» Baby Emporium, 614 Cooke St.; 596-4868

» Baby aWEARness, 2752 Woodlawn Drive; 988-0010


Tom Kim, owner of Baby Emporium in Honolulu, said trends for baby nurseries have shifted to a more practical approach. Five years ago, parents-to-be pulled out all the stops to outfit a nursery, insisting on coordinated accessories and, in some cases, hiring a muralist to paint a custom design on walls or ceilings.

Today, instead of painting animals, nature scenes, choo-choo trains and other tableaux on the walls, parents are more likely to use decals, which cost $10 to $18 a set, as a less expensive and more sensible option, since they can be removed when baby outgrows them.

IN A TIGHT economy, most parents are focusing on two priorities: safety and price.

The two main furniture pieces most parents buy are a crib and a combination dresser/changing table or dresser. A glider rocker is also popular, but anything else is considered extra.

Cribs can range from $150 to $350 for a basic model, while high-end designer models (including the contemporary-style round ones that are in current fashion) can cost $800 to $1,000 and up.

Expect to pay $300 to $500 or more for a matching dresser, and about the same for a gliding rocker.

Baby Emporium carries a line of cribs made in the U.S. and certified by the Greenguard Environmental Institute for low chemical emissions at a cost of about $799. In the same vein, organic cotton or bamboo mattresses are gaining favor over foam-lined versions, at a price of between $189 to $299, according to Kim.

When the baby comes along, however, caring for the newborn takes priority over nursery decor, and diapers will be parents’ top necessity, according to doula (certified mom’s helper) Tammy Uva.

Newborns can sleep in a simple bassinet for the first four months, she said. Co-Sleeper bassinets set up right next to mom’s bed for safety and ease of breast-feeding at night.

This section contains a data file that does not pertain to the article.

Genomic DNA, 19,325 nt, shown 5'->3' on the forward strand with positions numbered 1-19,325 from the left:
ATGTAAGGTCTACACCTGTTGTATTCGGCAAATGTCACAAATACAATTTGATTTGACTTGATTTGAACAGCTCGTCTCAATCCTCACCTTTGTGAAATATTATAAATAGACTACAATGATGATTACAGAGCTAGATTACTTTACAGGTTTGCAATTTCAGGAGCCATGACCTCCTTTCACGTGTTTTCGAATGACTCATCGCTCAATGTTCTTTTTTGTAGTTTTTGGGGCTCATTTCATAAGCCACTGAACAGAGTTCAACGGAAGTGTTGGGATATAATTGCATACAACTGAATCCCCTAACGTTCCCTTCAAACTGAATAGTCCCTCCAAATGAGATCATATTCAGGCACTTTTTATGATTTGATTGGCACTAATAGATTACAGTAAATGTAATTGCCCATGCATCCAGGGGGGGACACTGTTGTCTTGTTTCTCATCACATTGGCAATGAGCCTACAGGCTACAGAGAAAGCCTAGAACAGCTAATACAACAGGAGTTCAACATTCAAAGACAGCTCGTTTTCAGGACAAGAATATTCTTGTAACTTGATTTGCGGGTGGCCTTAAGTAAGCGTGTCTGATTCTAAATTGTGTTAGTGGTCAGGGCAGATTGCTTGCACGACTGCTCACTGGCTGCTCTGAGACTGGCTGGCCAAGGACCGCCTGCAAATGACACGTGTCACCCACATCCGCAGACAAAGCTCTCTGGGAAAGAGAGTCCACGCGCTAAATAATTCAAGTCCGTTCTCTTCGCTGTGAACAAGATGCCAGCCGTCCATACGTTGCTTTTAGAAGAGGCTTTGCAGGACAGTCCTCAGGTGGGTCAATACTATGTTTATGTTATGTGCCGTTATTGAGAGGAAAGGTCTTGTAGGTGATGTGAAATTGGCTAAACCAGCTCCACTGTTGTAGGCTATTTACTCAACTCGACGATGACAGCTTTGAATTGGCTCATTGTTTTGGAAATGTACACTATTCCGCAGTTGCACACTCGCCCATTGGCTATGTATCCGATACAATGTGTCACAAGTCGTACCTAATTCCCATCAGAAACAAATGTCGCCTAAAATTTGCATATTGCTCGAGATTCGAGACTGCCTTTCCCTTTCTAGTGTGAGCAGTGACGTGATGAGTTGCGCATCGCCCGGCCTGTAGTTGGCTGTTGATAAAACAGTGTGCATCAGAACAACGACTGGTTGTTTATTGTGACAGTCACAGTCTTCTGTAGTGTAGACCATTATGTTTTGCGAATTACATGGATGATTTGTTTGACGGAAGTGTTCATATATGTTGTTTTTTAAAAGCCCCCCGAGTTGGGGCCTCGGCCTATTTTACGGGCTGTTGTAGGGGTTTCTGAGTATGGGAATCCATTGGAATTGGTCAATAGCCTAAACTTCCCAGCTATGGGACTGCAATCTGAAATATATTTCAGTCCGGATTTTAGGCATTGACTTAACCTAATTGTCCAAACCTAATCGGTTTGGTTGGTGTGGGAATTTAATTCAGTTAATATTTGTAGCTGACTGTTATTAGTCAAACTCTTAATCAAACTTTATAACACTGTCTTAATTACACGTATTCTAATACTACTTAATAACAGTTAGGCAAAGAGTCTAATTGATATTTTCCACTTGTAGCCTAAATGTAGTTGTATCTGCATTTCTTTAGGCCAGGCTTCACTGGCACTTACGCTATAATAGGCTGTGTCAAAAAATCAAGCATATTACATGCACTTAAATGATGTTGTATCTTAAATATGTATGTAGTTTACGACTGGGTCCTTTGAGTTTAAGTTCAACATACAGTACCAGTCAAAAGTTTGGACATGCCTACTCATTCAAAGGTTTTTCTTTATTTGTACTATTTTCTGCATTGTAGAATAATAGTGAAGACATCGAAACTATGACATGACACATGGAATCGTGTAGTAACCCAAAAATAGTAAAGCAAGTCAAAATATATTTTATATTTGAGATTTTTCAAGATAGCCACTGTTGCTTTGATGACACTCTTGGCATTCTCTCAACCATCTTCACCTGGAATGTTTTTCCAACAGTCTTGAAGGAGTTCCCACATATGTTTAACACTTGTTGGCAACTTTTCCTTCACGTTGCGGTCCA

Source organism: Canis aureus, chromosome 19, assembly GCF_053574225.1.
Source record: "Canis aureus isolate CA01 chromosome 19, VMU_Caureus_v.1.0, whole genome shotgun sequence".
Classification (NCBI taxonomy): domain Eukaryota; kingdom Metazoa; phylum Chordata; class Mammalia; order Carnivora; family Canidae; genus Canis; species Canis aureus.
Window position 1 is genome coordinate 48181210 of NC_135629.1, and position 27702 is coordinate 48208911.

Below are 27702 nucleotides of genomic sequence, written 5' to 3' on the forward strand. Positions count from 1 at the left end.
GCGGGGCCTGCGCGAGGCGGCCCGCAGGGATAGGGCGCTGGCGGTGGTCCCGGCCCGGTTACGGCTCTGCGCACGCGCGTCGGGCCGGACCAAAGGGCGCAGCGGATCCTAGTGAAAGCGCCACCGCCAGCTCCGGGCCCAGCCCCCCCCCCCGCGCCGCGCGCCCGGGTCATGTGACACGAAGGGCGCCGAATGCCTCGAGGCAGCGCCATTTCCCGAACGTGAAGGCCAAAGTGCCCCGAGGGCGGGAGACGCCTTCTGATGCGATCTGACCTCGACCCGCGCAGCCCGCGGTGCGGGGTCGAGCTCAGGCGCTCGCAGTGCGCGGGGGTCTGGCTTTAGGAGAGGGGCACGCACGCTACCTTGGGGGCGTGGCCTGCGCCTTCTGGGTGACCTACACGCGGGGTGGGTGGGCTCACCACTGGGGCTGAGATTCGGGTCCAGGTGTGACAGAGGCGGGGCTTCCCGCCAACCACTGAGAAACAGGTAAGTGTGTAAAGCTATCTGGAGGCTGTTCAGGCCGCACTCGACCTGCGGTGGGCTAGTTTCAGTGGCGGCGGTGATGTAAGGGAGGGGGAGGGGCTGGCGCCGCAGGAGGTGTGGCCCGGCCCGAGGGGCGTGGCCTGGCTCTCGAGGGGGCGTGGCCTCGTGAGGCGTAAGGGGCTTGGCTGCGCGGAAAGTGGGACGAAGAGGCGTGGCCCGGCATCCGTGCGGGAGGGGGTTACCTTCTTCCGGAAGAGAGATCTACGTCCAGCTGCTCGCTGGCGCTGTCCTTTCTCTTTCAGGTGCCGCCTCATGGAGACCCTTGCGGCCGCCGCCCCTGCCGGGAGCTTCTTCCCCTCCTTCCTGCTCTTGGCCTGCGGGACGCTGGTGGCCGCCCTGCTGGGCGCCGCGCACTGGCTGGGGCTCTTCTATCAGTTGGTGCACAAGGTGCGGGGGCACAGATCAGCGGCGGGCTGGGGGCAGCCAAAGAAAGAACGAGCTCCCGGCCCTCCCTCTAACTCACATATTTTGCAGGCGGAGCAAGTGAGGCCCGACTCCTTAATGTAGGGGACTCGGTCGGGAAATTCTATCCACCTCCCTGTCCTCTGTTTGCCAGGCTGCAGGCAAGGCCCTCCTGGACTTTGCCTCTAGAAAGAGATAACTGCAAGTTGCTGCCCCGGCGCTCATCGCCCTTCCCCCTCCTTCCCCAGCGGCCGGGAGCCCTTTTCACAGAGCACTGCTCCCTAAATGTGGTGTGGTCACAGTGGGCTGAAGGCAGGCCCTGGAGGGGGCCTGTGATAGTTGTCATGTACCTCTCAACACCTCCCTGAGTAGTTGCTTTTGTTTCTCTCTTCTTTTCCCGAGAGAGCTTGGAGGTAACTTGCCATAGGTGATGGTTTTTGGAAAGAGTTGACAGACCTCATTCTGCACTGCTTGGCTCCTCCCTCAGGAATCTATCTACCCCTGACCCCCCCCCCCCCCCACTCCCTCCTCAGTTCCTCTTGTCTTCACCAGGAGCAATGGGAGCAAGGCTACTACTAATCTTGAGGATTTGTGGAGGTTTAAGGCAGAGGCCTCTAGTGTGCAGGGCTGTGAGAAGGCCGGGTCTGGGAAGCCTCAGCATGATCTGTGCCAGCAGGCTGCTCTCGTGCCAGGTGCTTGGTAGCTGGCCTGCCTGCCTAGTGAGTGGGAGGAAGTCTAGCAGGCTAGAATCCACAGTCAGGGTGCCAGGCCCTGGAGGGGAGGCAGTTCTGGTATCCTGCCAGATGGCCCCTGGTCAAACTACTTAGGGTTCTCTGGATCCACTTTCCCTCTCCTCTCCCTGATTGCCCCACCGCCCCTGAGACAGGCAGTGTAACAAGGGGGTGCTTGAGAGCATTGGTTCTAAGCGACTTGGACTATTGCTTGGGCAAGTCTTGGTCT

Don’t have a theme for your baby nursery yet? The starting point is often a piece of furniture, bedding or artwork.

Ashley Lukens, the mother of 18-month-old Audrey and co-owner of the Baby aWEARness boutique in Manoa, was aiming for an eco-shabby chic nursery at her East Honolulu townhome.

She selected a crib and changing table set in dark pine and white made of all-sustainable woods and nontoxic paints, as well as a handmade, organic futon mattress from the Big Island.

Luckily she found a used crib and table online and got a great deal at half the price. The crib, if purchased brand new, would have cost upward of $1,000.

For the walls she used a light blue low-VOC paint that releases no or minimal volatile organic compound pollutants and is virtually odor free. Owl decals and shimmery, floral-print purple drapes complete the room.

Audrey’s room is simple but colorful, with very little plastic in it (in fact, Lukens requested a plastic-free baby shower).

Instead, there is a minisofa; a basket of fabric-stuffed animals; a collection of colorful, hand-knit blankets; an all-birchwood kitchen play set; and cloth diapers. The kitchen set is an heirloom toy, Lukens said, that Audrey will be able to pass on to her own daughter one day.

CREATIVITY CAN be key for parents on a budget.

Lisa Hoang, owner of Simply Baby Photography, recently gave birth to her third son, Oliver. She made infant-sized sheet sets for him from recycled twin sheets and plans to turn a painter’s drop cloth into curtains.

Instead of splurging a mattress made of organic materials for $100 or more, she opted for a natural foam, plant-based one for $65 from Amazon.com (with free shipping) and will cover it with an organic, wool puddle pad.

Ross is a great place to find deals on accent pieces like picture frames and mirrors, she said, while etsy.com offers handcrafted crib sets, stuffed toys and bunting at reasonable prices.

On Craigslist Hoang found a $15 deal on a solid-wood dresser with a broad top — ideal for use as a changing table — that she refinished in antique white. Another great Craigslist find was a $15 child’s rocker in white.

"It’s one of the things I love about shopping secondhand: You can find things on Craigslist and thrift stores that you’d never see in a furniture store here, whether it’s a recent Pottery Barn table or a mod-style Victorian chair," Hoang said.

Jennifer Johnson, interior designer and co-owner of Pacific Home, says another popular trend is to mix patterns, giving nurseries a more sophisticated look.

Pastels are no longer mandatory, she said, leaving room for bold colors to burst into baby nurseries.

"Think happy colors," she said. If the infant’s gender is unknown, this can include turquoise, yellow or green for an accent wall.

For smaller rooms, it’s best not to overdecorate, she said. Johnson recommends limiting furnishings to just three pieces and opting for wall-mounted shelves instead of bookcases.

Baby rooms also can be combined with a guest room with the addition of a sleeper sofa or chairs that convert into a twin bed.